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Horticultura Brasileira

Print version ISSN 0102-0536On-line version ISSN 1806-9991

Hortic. Bras. vol.23 no.1 Brasília Jan./Mar. 2005 



Acephate and methamidophos residues in greenhouse and in field grown tomatoes


Resíduos de acefato e metamidofós em tomate em cultivo protegido e em campo



Luiz Roberto P. TrevizanI; Gilberto C. de BaptistaI; Geraldo PapaII

IUSP/ESALQ, Depto. Entomologia, Fitopatologia e Zoologia Agrícola, C. Postal 09, 13418-900 Piracicaba-SP
IIUNESP/FEIS, Depto. Fitossanidade, Engenharia Rural e Solos, Av. Brasil, 56, 15385-000 Ilha Solteira-SP;E-mail: (Autor correspondente)




Increasing horticultural production under protected cultivation requires more detailed studies about the occurence of pesticide residues, due to the special and peculiar environment under controlled conditions, in which some pests, that are of little concern in the field, become important. The insecticide acephate and its methamidophos metabolite residues were evaluated in greenhouse-grown tomatoes and compared to an open-field tomato crop. The treatments: (a) check; (b) one application of 75 g a.i. acephate.100 L-1 water; (c) one application of 150 g a.i.100 L-1 water; (d) four applications of 75 g a.i.100 L-1 water were evaluated. Fruit, leaf and soil samples were taken at (-1), zero, 1, 3, 7, 14, 21 days after the last or only application. The quantitative determinations were done by gas chromatography, using flame-photometric detector. The acephate and methamidophos residues in fruits harvested in the greenhouse and in the field were always below their respective maximum residue levels (MRL) during the whole sampling period. The metabolism of acephate into methamidophos was very low in fruits, especially important in leaves, but not well characterized in soil. Acephate residues were higher in the greenhouse than in the field, especially in leaves and soil, showing stability and persistence up to the 7-day-sampling after application.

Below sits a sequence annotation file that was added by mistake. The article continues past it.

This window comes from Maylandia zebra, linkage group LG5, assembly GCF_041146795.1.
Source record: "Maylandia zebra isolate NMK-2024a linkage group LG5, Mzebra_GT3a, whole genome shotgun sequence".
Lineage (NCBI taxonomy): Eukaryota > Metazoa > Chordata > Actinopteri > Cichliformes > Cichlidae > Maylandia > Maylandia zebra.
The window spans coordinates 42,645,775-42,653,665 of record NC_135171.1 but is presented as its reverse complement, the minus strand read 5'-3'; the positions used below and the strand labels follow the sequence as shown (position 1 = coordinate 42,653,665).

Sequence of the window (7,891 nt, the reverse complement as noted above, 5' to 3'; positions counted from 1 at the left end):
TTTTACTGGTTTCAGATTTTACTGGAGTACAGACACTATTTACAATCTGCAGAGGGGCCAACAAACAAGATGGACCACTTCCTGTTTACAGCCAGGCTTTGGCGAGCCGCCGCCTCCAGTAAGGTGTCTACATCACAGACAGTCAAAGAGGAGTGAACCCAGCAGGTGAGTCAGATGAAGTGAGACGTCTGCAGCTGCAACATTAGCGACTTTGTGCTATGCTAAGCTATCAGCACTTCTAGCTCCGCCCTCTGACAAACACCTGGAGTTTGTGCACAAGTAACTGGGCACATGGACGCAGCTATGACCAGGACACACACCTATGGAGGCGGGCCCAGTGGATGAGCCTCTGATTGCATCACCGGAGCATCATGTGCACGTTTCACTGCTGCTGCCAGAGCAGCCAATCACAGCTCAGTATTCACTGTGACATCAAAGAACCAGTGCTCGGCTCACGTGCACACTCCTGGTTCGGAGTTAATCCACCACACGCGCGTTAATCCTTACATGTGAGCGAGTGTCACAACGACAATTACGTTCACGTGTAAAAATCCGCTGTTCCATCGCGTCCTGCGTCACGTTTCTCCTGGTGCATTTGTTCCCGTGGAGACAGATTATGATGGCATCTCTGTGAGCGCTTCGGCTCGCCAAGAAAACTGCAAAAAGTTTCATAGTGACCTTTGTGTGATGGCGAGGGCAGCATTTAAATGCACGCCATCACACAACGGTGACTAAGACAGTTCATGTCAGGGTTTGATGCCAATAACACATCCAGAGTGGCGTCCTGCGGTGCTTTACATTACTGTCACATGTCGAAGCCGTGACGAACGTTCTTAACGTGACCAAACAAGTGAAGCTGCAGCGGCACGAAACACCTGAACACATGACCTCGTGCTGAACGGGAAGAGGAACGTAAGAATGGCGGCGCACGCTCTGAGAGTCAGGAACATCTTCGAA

Keywords: Lycopersicon esculentum, pesticide residues, metabolism, greenhouse.